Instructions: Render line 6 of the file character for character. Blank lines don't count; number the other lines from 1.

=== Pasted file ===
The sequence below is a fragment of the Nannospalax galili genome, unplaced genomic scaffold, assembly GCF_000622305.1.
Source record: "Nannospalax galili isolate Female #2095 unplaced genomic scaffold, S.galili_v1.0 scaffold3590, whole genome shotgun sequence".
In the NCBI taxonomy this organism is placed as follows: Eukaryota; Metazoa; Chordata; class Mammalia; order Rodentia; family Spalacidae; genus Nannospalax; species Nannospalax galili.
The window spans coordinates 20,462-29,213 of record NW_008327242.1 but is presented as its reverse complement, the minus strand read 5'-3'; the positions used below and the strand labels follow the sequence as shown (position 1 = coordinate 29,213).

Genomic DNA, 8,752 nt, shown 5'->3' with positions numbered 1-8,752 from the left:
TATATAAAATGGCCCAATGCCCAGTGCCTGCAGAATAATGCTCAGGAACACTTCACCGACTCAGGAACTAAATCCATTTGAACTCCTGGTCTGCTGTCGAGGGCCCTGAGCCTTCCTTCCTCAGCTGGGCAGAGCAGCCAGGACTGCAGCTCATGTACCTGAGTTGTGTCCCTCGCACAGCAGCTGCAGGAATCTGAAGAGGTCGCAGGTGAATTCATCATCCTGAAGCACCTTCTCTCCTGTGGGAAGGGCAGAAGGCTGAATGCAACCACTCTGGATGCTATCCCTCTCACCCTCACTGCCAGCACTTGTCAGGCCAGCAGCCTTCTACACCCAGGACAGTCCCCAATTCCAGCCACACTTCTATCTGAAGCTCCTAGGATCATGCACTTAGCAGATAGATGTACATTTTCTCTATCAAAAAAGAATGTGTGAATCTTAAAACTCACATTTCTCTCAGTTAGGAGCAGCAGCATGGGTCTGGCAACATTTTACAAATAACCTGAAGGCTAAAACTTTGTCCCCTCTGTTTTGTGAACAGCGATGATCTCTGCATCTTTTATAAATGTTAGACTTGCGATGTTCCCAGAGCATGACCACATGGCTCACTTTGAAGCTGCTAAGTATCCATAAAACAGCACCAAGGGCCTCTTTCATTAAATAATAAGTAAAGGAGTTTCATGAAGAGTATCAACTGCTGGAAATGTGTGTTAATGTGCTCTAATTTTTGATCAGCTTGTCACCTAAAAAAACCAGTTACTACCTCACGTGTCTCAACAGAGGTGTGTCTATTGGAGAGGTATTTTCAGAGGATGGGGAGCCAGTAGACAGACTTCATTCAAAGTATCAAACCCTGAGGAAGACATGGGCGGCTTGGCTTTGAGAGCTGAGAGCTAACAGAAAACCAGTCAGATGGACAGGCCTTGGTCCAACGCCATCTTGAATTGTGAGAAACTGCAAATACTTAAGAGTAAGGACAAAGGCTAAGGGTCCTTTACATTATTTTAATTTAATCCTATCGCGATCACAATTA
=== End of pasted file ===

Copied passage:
TATATAAAATGGCCCAATGCCCAGTGCCTGCAGAATAATGCTCAGGAACACTTCACCGACTCAGGAACTAAATCCATTTGAACTCCTGGTCTGCTGTCGAGGGCCCTGAGCCTTCCTTCCTCAGCTGGGCAGAGCAGCCAGGACTGCAGCTCATGTACCTGAGTTGTGTCCCTCGCACAGCAGCTGCAGGAATCTGAAGAGGTCGCAGGTGAATTCATCATCCTGAAGCACCTTCTCTCCTGTGGGAAGGGCAGAAGGCTGAATGCAACCACTCTGGATGCTATCCCTCTCACCCTCACTGCCAGCACTTGTCAGGCCAGCAGCCTTCTACACCCAGGACAGTCCCCAATTCCAGCCACACTTCTATCTGAAGCTCCTAGGATCATGCACTTAGCAGATAGATGTACATTTTCTCTATCAAAAAAGAATGTGTGAATCTTAAAACTCACATTTCTCTCAGTTAGGAGCAGCAGCATGGGTCTGGCAACATTTTACAAATAACCTGAAGGCTAAAACTTTGTCCCCTCTGTTTTGTGAACAGCGATGATCTCTGCATCTTTTATAAATGTTAGACTTGCGATGTTCCCAGAGCATGACCACATGGCTCACTTTGAAGCTGCTAAGTATCCATAAAACAGCACCAAGGGCCTCTTTCATTAAATAATAAGTAAAGGAGTTTCATGAAGAGTATCAACTGCTGGAAATGTGTGTTAATGTGCTCTAATTTTTGATCAGCTTGTCACCTAAAAAAACCAGTTACTACCTCACGTGTCTCAACAGAGGTGTGTCTATTGGAGAGGTATTTTCAGAGGATGGGGAGCCAGTAGACAGACTTCATTCAAAGTATCAAACCCTGAGGAAGACATGGGCGGCTTGGCTTTGAGAGCTGAGAGCTAACAGAAAACCAGTCAGATGGACAGGCCTTGGTCCAACGCCATCTTGAATTGTGAGAAACTGCAAATACTTAAGAGTAAGGACAAAGGCTAAGGGTCCTTTACATTATTTTAATTTAATCCTATCGCGATCACAATTA